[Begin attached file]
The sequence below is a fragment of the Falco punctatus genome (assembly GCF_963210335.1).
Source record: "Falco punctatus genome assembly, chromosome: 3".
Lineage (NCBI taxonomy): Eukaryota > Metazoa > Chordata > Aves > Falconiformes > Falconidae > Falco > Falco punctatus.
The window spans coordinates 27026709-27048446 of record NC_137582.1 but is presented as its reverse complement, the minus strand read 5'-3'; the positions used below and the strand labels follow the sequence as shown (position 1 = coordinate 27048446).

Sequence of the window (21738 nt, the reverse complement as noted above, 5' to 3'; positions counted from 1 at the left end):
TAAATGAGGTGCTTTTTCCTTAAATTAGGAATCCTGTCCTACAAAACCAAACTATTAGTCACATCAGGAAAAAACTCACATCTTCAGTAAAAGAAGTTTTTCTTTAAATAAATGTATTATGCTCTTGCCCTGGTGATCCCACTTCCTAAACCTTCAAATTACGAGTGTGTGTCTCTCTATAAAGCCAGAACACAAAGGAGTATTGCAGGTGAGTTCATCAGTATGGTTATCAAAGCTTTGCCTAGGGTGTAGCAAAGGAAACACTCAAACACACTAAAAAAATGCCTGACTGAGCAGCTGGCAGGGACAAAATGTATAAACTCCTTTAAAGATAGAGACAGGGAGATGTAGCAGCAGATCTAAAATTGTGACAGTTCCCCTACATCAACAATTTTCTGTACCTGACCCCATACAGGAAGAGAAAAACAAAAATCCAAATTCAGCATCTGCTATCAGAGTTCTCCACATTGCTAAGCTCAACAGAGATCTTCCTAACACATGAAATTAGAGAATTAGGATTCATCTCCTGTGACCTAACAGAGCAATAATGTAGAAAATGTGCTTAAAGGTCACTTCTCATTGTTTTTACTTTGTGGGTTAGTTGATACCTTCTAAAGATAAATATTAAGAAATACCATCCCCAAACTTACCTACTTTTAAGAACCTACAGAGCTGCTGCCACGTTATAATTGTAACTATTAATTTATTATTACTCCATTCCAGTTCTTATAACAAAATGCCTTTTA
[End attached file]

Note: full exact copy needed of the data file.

The sequence below is a fragment of the Falco punctatus genome (assembly GCF_963210335.1).
Source record: "Falco punctatus genome assembly, chromosome: 3".
Lineage (NCBI taxonomy): Eukaryota > Metazoa > Chordata > Aves > Falconiformes > Falconidae > Falco > Falco punctatus.
The window spans coordinates 27026709-27048446 of record NC_137582.1 but is presented as its reverse complement, the minus strand read 5'-3'; the positions used below and the strand labels follow the sequence as shown (position 1 = coordinate 27048446).

Sequence of the window (21738 nt, the reverse complement as noted above, 5' to 3'; positions counted from 1 at the left end):
TAAATGAGGTGCTTTTTCCTTAAATTAGGAATCCTGTCCTACAAAACCAAACTATTAGTCACATCAGGAAAAAACTCACATCTTCAGTAAAAGAAGTTTTTCTTTAAATAAATGTATTATGCTCTTGCCCTGGTGATCCCACTTCCTAAACCTTCAAATTACGAGTGTGTGTCTCTCTATAAAGCCAGAACACAAAGGAGTATTGCAGGTGAGTTCATCAGTATGGTTATCAAAGCTTTGCCTAGGGTGTAGCAAAGGAAACACTCAAACACACTAAAAAAATGCCTGACTGAGCAGCTGGCAGGGACAAAATGTATAAACTCCTTTAAAGATAGAGACAGGGAGATGTAGCAGCAGATCTAAAATTGTGACAGTTCCCCTACATCAACAATTTTCTGTACCTGACCCCATACAGGAAGAGAAAAACAAAAATCCAAATTCAGCATCTGCTATCAGAGTTCTCCACATTGCTAAGCTCAACAGAGATCTTCCTAACACATGAAATTAGAGAATTAGGATTCATCTCCTGTGACCTAACAGAGCAATAATGTAGAAAATGTGCTTAAAGGTCACTTCTCATTGTTTTTACTTTGTGGGTTAGTTGATACCTTCTAAAGATAAATATTAAGAAATACCATCCCCAAACTTACCTACTTTTAAGAACCTACAGAGCTGCTGCCACGTTATAATTGTAACTATTAATTTATTATTACTCCATTCCAGTTCTTATAACAAAATGCCTTTTA